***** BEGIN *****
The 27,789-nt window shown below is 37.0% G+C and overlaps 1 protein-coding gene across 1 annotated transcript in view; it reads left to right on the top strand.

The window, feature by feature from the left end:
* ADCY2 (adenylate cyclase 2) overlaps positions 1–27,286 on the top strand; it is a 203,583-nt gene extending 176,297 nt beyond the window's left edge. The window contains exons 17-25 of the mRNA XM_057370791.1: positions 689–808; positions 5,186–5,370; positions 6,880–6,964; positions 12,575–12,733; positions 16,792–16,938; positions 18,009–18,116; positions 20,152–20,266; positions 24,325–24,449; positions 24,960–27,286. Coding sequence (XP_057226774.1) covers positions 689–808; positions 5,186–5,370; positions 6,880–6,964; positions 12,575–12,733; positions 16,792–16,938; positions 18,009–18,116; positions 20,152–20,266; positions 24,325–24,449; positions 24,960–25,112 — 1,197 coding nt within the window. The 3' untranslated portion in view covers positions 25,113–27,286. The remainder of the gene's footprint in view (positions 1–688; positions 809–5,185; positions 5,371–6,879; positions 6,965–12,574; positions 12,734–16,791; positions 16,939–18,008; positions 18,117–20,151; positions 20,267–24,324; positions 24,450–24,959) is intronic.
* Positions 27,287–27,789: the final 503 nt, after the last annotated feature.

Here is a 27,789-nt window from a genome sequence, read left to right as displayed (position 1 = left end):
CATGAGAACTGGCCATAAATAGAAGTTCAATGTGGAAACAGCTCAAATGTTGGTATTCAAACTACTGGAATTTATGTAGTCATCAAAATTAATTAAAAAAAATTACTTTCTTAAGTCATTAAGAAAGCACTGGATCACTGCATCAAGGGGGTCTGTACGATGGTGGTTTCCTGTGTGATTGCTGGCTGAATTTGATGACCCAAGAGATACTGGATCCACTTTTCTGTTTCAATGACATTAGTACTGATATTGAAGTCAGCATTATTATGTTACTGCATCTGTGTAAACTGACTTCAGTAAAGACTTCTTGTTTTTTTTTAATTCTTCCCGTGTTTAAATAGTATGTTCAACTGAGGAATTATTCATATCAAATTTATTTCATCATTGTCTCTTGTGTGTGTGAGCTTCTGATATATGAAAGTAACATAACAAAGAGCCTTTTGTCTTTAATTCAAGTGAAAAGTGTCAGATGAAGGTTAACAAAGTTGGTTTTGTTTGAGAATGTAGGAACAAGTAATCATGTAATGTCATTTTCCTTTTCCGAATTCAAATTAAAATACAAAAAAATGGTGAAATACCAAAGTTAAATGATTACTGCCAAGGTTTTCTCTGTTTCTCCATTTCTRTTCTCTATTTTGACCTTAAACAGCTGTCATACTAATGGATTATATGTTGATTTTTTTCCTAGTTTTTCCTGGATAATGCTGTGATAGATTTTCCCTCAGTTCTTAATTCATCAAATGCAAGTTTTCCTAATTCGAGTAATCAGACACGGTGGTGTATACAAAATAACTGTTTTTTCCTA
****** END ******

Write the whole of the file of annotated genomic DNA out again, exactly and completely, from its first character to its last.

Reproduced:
The 27,789-nt window shown below is 37.0% G+C and overlaps 1 protein-coding gene across 1 annotated transcript in view; it reads left to right on the top strand.

The window, feature by feature from the left end:
* ADCY2 (adenylate cyclase 2) overlaps positions 1–27,286 on the top strand; it is a 203,583-nt gene extending 176,297 nt beyond the window's left edge. The window contains exons 17-25 of the mRNA XM_057370791.1: positions 689–808; positions 5,186–5,370; positions 6,880–6,964; positions 12,575–12,733; positions 16,792–16,938; positions 18,009–18,116; positions 20,152–20,266; positions 24,325–24,449; positions 24,960–27,286. Coding sequence (XP_057226774.1) covers positions 689–808; positions 5,186–5,370; positions 6,880–6,964; positions 12,575–12,733; positions 16,792–16,938; positions 18,009–18,116; positions 20,152–20,266; positions 24,325–24,449; positions 24,960–25,112 — 1,197 coding nt within the window. The 3' untranslated portion in view covers positions 25,113–27,286. The remainder of the gene's footprint in view (positions 1–688; positions 809–5,185; positions 5,371–6,879; positions 6,965–12,574; positions 12,734–16,791; positions 16,939–18,008; positions 18,117–20,151; positions 20,267–24,324; positions 24,450–24,959) is intronic.
* Positions 27,287–27,789: the final 503 nt, after the last annotated feature.

Here is a 27,789-nt window from a genome sequence, read left to right as displayed (position 1 = left end):
CATGAGAACTGGCCATAAATAGAAGTTCAATGTGGAAACAGCTCAAATGTTGGTATTCAAACTACTGGAATTTATGTAGTCATCAAAATTAATTAAAAAAAATTACTTTCTTAAGTCATTAAGAAAGCACTGGATCACTGCATCAAGGGGGTCTGTACGATGGTGGTTTCCTGTGTGATTGCTGGCTGAATTTGATGACCCAAGAGATACTGGATCCACTTTTCTGTTTCAATGACATTAGTACTGATATTGAAGTCAGCATTATTATGTTACTGCATCTGTGTAAACTGACTTCAGTAAAGACTTCTTGTTTTTTTTTAATTCTTCCCGTGTTTAAATAGTATGTTCAACTGAGGAATTATTCATATCAAATTTATTTCATCATTGTCTCTTGTGTGTGTGAGCTTCTGATATATGAAAGTAACATAACAAAGAGCCTTTTGTCTTTAATTCAAGTGAAAAGTGTCAGATGAAGGTTAACAAAGTTGGTTTTGTTTGAGAATGTAGGAACAAGTAATCATGTAATGTCATTTTCCTTTTCCGAATTCAAATTAAAATACAAAAAAATGGTGAAATACCAAAGTTAAATGATTACTGCCAAGGTTTTCTCTGTTTCTCCATTTCTRTTCTCTATTTTGACCTTAAACAGCTGTCATACTAATGGATTATATGTTGATTTTTTTCCTAGTTTTTCCTGGATAATGCTGTGATAGATTTTCCCTCAGTTCTTAATTCATCAAATGCAAGTTTTCCTAATTCGAGTAATCAGACACGGTGGTGTATACAAAATAACTGTTTTTTCCTA